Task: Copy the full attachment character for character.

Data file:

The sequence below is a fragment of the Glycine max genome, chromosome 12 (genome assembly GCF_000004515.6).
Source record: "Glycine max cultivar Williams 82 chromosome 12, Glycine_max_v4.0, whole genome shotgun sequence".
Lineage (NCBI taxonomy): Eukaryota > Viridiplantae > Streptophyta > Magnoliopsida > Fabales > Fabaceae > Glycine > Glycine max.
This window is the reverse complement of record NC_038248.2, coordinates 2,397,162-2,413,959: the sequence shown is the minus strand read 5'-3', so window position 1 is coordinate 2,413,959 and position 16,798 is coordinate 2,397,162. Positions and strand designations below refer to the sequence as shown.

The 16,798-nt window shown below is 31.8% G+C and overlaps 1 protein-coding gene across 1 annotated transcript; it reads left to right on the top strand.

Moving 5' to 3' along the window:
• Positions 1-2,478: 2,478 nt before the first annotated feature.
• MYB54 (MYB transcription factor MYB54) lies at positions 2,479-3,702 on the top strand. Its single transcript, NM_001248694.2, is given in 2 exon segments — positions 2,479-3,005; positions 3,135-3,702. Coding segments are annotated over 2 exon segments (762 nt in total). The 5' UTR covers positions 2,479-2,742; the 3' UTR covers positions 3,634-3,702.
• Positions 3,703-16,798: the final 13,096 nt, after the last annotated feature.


The sequence below is a fragment of the Glycine max genome, chromosome 12 (genome assembly GCF_000004515.6).
Source record: "Glycine max cultivar Williams 82 chromosome 12, Glycine_max_v4.0, whole genome shotgun sequence".
Lineage (NCBI taxonomy): Eukaryota > Viridiplantae > Streptophyta > Magnoliopsida > Fabales > Fabaceae > Glycine > Glycine max.
This window is the reverse complement of record NC_038248.2, coordinates 2,397,162-2,413,959: the sequence shown is the minus strand read 5'-3', so window position 1 is coordinate 2,413,959 and position 16,798 is coordinate 2,397,162. Positions and strand designations below refer to the sequence as shown.

The 16,798-nt window shown below is 31.8% G+C and overlaps 1 protein-coding gene across 1 annotated transcript; it reads left to right on the top strand.

Moving 5' to 3' along the window:
• Positions 1-2,478: 2,478 nt before the first annotated feature.
• MYB54 (MYB transcription factor MYB54) lies at positions 2,479-3,702 on the top strand. Its single transcript, NM_001248694.2, is given in 2 exon segments — positions 2,479-3,005; positions 3,135-3,702. Coding segments are annotated over 2 exon segments (762 nt in total). The 5' UTR covers positions 2,479-2,742; the 3' UTR covers positions 3,634-3,702.
• Positions 3,703-16,798: the final 13,096 nt, after the last annotated feature.